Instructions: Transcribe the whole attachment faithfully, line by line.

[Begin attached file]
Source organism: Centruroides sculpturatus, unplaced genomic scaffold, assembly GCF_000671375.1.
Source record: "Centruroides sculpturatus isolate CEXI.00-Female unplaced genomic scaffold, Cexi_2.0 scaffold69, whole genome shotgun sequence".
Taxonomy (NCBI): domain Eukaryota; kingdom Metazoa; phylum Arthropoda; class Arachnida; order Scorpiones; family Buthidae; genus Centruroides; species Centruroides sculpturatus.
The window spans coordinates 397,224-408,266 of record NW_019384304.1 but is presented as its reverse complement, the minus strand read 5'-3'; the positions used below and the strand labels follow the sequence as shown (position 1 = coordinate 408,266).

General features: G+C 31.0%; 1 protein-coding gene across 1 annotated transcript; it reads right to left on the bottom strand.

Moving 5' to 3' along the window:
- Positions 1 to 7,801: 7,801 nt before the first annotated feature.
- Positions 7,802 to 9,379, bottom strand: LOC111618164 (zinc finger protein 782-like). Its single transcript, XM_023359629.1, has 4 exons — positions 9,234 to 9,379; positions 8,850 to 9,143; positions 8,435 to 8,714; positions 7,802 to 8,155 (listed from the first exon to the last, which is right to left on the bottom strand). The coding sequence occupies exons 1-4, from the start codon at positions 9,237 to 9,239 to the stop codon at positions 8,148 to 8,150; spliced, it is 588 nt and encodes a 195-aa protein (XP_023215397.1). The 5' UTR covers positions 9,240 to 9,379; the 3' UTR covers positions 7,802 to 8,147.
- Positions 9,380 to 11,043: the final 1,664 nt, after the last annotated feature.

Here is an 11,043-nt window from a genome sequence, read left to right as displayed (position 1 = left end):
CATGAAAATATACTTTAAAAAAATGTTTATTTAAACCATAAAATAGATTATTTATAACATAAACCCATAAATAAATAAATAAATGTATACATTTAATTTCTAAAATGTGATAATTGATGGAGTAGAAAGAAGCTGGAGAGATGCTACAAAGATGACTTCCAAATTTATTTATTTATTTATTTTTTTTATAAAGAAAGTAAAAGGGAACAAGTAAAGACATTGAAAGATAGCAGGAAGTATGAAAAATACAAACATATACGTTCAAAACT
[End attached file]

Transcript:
Source organism: Centruroides sculpturatus, unplaced genomic scaffold, assembly GCF_000671375.1.
Source record: "Centruroides sculpturatus isolate CEXI.00-Female unplaced genomic scaffold, Cexi_2.0 scaffold69, whole genome shotgun sequence".
Taxonomy (NCBI): domain Eukaryota; kingdom Metazoa; phylum Arthropoda; class Arachnida; order Scorpiones; family Buthidae; genus Centruroides; species Centruroides sculpturatus.
The window spans coordinates 397,224-408,266 of record NW_019384304.1 but is presented as its reverse complement, the minus strand read 5'-3'; the positions used below and the strand labels follow the sequence as shown (position 1 = coordinate 408,266).

General features: G+C 31.0%; 1 protein-coding gene across 1 annotated transcript; it reads right to left on the bottom strand.

Moving 5' to 3' along the window:
- Positions 1 to 7,801: 7,801 nt before the first annotated feature.
- Positions 7,802 to 9,379, bottom strand: LOC111618164 (zinc finger protein 782-like). Its single transcript, XM_023359629.1, has 4 exons — positions 9,234 to 9,379; positions 8,850 to 9,143; positions 8,435 to 8,714; positions 7,802 to 8,155 (listed from the first exon to the last, which is right to left on the bottom strand). The coding sequence occupies exons 1-4, from the start codon at positions 9,237 to 9,239 to the stop codon at positions 8,148 to 8,150; spliced, it is 588 nt and encodes a 195-aa protein (XP_023215397.1). The 5' UTR covers positions 9,240 to 9,379; the 3' UTR covers positions 7,802 to 8,147.
- Positions 9,380 to 11,043: the final 1,664 nt, after the last annotated feature.

Here is an 11,043-nt window from a genome sequence, read left to right as displayed (position 1 = left end):
CATGAAAATATACTTTAAAAAAATGTTTATTTAAACCATAAAATAGATTATTTATAACATAAACCCATAAATAAATAAATAAATGTATACATTTAATTTCTAAAATGTGATAATTGATGGAGTAGAAAGAAGCTGGAGAGATGCTACAAAGATGACTTCCAAATTTATTTATTTATTTATTTTTTTTATAAAGAAAGTAAAAGGGAACAAGTAAAGACATTGAAAGATAGCAGGAAGTATGAAAAATACAAACATATACGTTCAAAACT